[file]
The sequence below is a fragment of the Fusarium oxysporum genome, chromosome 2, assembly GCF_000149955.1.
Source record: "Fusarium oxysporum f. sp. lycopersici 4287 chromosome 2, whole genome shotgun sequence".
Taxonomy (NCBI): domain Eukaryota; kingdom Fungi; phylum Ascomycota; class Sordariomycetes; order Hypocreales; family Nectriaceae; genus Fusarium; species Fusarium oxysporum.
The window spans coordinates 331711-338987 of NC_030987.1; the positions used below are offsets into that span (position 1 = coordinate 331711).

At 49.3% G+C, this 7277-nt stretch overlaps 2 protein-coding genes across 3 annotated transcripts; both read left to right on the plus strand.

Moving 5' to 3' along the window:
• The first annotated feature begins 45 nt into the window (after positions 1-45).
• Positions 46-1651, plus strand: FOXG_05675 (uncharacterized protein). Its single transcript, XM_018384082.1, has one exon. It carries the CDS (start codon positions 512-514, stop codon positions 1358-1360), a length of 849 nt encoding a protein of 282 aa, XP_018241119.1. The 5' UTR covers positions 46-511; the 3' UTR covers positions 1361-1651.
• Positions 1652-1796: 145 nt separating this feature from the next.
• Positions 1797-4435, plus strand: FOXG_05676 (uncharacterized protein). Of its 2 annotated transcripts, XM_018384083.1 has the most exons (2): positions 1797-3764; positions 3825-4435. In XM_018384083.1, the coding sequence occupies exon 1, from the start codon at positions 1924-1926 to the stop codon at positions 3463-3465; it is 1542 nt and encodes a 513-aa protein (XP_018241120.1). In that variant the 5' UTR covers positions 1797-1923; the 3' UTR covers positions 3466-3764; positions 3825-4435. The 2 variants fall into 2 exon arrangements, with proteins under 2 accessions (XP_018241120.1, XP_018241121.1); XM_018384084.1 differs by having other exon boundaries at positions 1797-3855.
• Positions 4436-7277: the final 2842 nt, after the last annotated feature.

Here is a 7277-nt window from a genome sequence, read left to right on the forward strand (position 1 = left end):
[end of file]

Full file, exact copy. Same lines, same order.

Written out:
The sequence below is a fragment of the Fusarium oxysporum genome, chromosome 2, assembly GCF_000149955.1.
Source record: "Fusarium oxysporum f. sp. lycopersici 4287 chromosome 2, whole genome shotgun sequence".
Taxonomy (NCBI): domain Eukaryota; kingdom Fungi; phylum Ascomycota; class Sordariomycetes; order Hypocreales; family Nectriaceae; genus Fusarium; species Fusarium oxysporum.
The window spans coordinates 331711-338987 of NC_030987.1; the positions used below are offsets into that span (position 1 = coordinate 331711).

At 49.3% G+C, this 7277-nt stretch overlaps 2 protein-coding genes across 3 annotated transcripts; both read left to right on the plus strand.

Moving 5' to 3' along the window:
• The first annotated feature begins 45 nt into the window (after positions 1-45).
• Positions 46-1651, plus strand: FOXG_05675 (uncharacterized protein). Its single transcript, XM_018384082.1, has one exon. It carries the CDS (start codon positions 512-514, stop codon positions 1358-1360), a length of 849 nt encoding a protein of 282 aa, XP_018241119.1. The 5' UTR covers positions 46-511; the 3' UTR covers positions 1361-1651.
• Positions 1652-1796: 145 nt separating this feature from the next.
• Positions 1797-4435, plus strand: FOXG_05676 (uncharacterized protein). Of its 2 annotated transcripts, XM_018384083.1 has the most exons (2): positions 1797-3764; positions 3825-4435. In XM_018384083.1, the coding sequence occupies exon 1, from the start codon at positions 1924-1926 to the stop codon at positions 3463-3465; it is 1542 nt and encodes a 513-aa protein (XP_018241120.1). In that variant the 5' UTR covers positions 1797-1923; the 3' UTR covers positions 3466-3764; positions 3825-4435. The 2 variants fall into 2 exon arrangements, with proteins under 2 accessions (XP_018241120.1, XP_018241121.1); XM_018384084.1 differs by having other exon boundaries at positions 1797-3855.
• Positions 4436-7277: the final 2842 nt, after the last annotated feature.

Here is a 7277-nt window from a genome sequence, read left to right on the forward strand (position 1 = left end):